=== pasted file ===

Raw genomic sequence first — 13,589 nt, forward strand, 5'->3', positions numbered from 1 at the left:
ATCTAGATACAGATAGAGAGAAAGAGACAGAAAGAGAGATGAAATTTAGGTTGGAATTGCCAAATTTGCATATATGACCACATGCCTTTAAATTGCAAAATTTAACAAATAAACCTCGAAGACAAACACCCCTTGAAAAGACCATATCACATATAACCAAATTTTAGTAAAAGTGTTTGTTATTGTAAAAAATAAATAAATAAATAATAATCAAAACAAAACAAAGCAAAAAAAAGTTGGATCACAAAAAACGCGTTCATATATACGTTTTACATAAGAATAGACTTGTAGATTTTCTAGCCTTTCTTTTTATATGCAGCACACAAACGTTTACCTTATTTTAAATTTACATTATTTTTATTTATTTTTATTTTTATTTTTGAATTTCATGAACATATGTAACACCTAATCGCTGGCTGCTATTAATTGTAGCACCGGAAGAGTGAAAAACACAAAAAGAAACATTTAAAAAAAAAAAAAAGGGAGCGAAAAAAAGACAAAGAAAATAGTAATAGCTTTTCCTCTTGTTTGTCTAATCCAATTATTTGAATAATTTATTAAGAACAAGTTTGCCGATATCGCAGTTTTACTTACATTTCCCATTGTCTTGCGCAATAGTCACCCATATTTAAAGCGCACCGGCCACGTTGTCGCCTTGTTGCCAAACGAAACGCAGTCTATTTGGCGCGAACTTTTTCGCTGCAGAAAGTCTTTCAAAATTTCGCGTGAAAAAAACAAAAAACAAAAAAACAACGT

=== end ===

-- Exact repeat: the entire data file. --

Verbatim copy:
Raw genomic sequence first — 13,589 nt, forward strand, 5'->3', positions numbered from 1 at the left:
ATCTAGATACAGATAGAGAGAAAGAGACAGAAAGAGAGATGAAATTTAGGTTGGAATTGCCAAATTTGCATATATGACCACATGCCTTTAAATTGCAAAATTTAACAAATAAACCTCGAAGACAAACACCCCTTGAAAAGACCATATCACATATAACCAAATTTTAGTAAAAGTGTTTGTTATTGTAAAAAATAAATAAATAAATAATAATCAAAACAAAACAAAGCAAAAAAAAGTTGGATCACAAAAAACGCGTTCATATATACGTTTTACATAAGAATAGACTTGTAGATTTTCTAGCCTTTCTTTTTATATGCAGCACACAAACGTTTACCTTATTTTAAATTTACATTATTTTTATTTATTTTTATTTTTATTTTTGAATTTCATGAACATATGTAACACCTAATCGCTGGCTGCTATTAATTGTAGCACCGGAAGAGTGAAAAACACAAAAAGAAACATTTAAAAAAAAAAAAAAGGGAGCGAAAAAAAGACAAAGAAAATAGTAATAGCTTTTCCTCTTGTTTGTCTAATCCAATTATTTGAATAATTTATTAAGAACAAGTTTGCCGATATCGCAGTTTTACTTACATTTCCCATTGTCTTGCGCAATAGTCACCCATATTTAAAGCGCACCGGCCACGTTGTCGCCTTGTTGCCAAACGAAACGCAGTCTATTTGGCGCGAACTTTTTCGCTGCAGAAAGTCTTTCAAAATTTCGCGTGAAAAAAACAAAAAACAAAAAAACAACGT